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Risk models can help predict medical and surgical complications of carotid endarterectomy

Carotid endarterectomy (CEA), the surgical removal of plaque from the carotid artery so that it can better supply oxygenated blood to the brain, is performed to reduce the risk of stroke. Ethan A. Halm, M.D., M.P.H., of the Mount Sinai School of Medicine in New York, and colleagues compared the predictive ability of 6 risk indexes to predict complications among a group of 1,998 patients who underwent CEA at 6 hospitals. They evaluated the ability of four cardiac risk indexes—the Goldman, Detsky, and Revised Cardiac Risk (RCR) Indexes and the American Society of Anesthesiologists index, as well as two CEA-specific risk models (the Halm and Tu scores) to predict a broad range of complications within 30 days of surgery.

Overall, 3.2 percent of patients died or suffered a stroke, 4 percent developed cardiac complications, 3.2 percent developed noncardiac medical complications, 6.9 percent suffered from minor neurologic complications, and 6 percent developed wound complications. Patients with cardiac, noncardiac medical, minor neurologic, or wound complications had 3- to 16-fold greater likelihood of dying or suffering a stroke.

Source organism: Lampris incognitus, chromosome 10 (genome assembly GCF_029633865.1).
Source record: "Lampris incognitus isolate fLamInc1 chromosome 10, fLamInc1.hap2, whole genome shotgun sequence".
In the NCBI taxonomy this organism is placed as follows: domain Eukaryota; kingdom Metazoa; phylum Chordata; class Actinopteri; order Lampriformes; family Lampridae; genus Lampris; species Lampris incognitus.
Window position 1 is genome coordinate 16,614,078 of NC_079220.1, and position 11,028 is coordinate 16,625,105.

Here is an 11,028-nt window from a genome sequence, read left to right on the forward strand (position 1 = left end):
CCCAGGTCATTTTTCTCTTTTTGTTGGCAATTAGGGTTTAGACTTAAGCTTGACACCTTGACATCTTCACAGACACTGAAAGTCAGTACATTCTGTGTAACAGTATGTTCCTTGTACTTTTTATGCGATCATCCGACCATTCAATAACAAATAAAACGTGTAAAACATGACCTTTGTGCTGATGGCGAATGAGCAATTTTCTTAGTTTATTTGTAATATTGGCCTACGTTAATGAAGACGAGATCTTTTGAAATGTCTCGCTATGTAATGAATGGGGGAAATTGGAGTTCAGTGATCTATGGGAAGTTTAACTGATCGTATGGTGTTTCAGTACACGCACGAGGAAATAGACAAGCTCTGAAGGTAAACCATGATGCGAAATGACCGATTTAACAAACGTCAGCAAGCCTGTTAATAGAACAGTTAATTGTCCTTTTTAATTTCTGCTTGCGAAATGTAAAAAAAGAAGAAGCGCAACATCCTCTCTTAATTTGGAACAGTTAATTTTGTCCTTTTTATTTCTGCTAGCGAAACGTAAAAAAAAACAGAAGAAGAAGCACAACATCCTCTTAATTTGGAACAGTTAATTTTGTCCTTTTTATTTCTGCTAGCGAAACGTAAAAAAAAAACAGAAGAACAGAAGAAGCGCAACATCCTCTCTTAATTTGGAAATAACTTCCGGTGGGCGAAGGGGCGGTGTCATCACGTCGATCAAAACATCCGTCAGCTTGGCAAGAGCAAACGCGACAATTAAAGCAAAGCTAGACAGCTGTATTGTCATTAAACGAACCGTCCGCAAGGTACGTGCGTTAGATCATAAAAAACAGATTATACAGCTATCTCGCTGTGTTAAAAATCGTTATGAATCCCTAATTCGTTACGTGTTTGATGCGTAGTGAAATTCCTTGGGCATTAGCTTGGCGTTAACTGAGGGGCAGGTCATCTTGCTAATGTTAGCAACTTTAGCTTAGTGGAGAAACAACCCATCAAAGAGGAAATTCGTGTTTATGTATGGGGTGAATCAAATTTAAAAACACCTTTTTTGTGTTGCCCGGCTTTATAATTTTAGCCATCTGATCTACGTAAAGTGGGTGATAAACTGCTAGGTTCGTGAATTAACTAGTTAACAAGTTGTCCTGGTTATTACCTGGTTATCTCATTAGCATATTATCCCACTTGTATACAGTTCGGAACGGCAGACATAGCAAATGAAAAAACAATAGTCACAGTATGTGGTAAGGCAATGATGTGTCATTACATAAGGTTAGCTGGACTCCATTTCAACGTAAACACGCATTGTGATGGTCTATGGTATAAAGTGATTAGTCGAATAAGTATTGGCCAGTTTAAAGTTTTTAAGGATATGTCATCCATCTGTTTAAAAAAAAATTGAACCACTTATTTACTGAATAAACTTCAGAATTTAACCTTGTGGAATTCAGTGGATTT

Overall, a CEA-specific risk model (Halm score) had the best overall performance. It was superior for predicting the most important complications of death and stroke. It also predicted all other medical, neurological and surgical complications. Among the generic cardiac risk assessment tools, all cardiac indices predicted cardiac outcomes equally, and the RCR index performed best in predicting the broad range of major and minor complications of CEA. The study was supported by the Agency for Healthcare Research and Quality (HS09754).

See "Predicting medical and surgical complications of carotid endarterectomy," by Matthew J. Press, M.D., Mark R. Chassin, M.D., M.P.H., Jason Wang, Ph.D., and others, in the April 24, 2006, Archives of Internal Medicine 166, pp. 914-920.

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